The first part of this build, which she calls the Tuco Flyer, was [Micah Elizabeth Scott]’s camera gimbal hack which we already …read more

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Posted in audio visual, camera, delta, documentation, gimbal, position, positioning, recording, robot, robots hacks, video, winch | Leave a comment

Tracing A Scene An Old-Fashioned Way

Taking a picture is as simple as tapping a screen. Drawing a memorable scene, even when it’s directly in front of you, is a different skill entirely. So trace it! Well, that’s kind of hard to do without appropriate preparation.

[bobsteaman]’s method is to first whip up a pantograph — it tested well with a felt marker on the end. Next, he built a camera obscura into a small wood box with a matte plexiglass top, which didn’t work quite so well. A magnifying glass above the camera’s pinhole aperture helped, but arduous testing was needed to ensure it was …read more

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Posted in art, camera, linkage, misc hacks, Obscura, pantograph, picture, pinhole, plexiglass, tracing | Leave a comment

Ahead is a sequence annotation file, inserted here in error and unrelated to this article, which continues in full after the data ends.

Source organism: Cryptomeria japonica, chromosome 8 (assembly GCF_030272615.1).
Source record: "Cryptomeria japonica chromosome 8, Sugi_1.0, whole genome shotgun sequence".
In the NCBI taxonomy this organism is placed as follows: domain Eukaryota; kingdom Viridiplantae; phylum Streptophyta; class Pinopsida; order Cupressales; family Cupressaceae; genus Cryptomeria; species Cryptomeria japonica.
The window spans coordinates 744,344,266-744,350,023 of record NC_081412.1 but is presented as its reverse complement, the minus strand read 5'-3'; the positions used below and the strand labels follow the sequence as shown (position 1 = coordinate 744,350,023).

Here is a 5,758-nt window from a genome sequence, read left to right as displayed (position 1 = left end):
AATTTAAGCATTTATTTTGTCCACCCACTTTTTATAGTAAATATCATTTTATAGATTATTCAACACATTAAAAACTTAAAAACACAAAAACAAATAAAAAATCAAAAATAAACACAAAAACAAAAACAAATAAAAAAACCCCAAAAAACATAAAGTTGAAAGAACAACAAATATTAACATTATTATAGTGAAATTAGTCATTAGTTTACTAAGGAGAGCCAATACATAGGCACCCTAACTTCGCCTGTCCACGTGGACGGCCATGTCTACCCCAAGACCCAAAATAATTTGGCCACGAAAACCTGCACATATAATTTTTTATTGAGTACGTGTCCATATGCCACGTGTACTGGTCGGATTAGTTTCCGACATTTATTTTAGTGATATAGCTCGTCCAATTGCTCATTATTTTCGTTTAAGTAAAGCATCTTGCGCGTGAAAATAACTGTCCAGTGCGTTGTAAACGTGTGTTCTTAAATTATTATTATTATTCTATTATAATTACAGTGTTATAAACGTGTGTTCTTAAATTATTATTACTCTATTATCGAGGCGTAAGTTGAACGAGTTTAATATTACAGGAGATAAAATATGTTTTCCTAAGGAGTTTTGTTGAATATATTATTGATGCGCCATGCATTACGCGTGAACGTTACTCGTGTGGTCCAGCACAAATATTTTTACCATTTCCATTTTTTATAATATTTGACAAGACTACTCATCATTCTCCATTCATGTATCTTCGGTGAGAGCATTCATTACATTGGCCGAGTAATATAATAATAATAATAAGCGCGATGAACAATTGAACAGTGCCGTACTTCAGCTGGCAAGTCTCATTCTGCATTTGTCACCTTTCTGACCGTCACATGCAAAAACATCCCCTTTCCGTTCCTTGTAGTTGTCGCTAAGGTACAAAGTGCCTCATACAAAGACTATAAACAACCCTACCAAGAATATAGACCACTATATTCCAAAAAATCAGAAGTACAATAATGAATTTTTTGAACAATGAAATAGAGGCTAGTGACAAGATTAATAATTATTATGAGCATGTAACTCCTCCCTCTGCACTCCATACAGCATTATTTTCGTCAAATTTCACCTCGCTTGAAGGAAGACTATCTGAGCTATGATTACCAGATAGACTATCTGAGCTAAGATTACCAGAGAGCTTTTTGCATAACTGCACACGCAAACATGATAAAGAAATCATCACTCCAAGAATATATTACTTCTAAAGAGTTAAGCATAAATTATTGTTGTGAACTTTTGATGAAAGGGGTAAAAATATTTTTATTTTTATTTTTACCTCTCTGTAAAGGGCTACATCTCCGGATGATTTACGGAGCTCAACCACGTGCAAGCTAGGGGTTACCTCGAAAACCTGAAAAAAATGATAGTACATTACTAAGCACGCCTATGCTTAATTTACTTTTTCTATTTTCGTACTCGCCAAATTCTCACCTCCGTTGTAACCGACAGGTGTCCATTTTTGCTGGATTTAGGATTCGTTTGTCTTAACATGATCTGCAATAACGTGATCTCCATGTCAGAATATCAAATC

A Compact, Portable Pantograph Camera Slider

Ho, hum, another camera slider, right? Wrong — here’s a camera slider with a literal twist.

What sets [Schijvenaars]’ slider apart from the pack is that it’s not a slider, at least not in the usual sense. A slider is a mechanical contrivance that allows a camera to pan smoothly during a shot. Given that the object is to get a camera from point A to point B as smoothly as possible, and that sliders are often used for long exposures or time-lapse shots, the natural foundation for them is a ball-bearing linear slide, often powered by a stepper motor …read more

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Posted in camera, camera slider, digital cameras hacks, misc hacks, pan, panning, pantograph, slider, timing belt | Leave a comment

Live Stream to YouTube by Pointing a Box and Pressing a Button

YouTube has the ability to do live streaming, but [Tinkernut] felt that the process could be much more straightforward. From this desire to streamline was born the Raspberry Pi based YouTube live streaming camera. It consists of a Raspberry Pi with some supporting hardware and it has one job: to make live streaming as simple as pointing a box and pressing a button. The hardware is mostly off-the-shelf, and once all the configuration is done the unit provides a simple touchscreen based interface to preview, broadcast live, and shut down. The only thing missing is a 3D printed enclosure, which …read more

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Posted in camera, digital cameras hacks, diy, how-to, Raspberry Pi, software, streaming, touchscreen, youtube | Leave a comment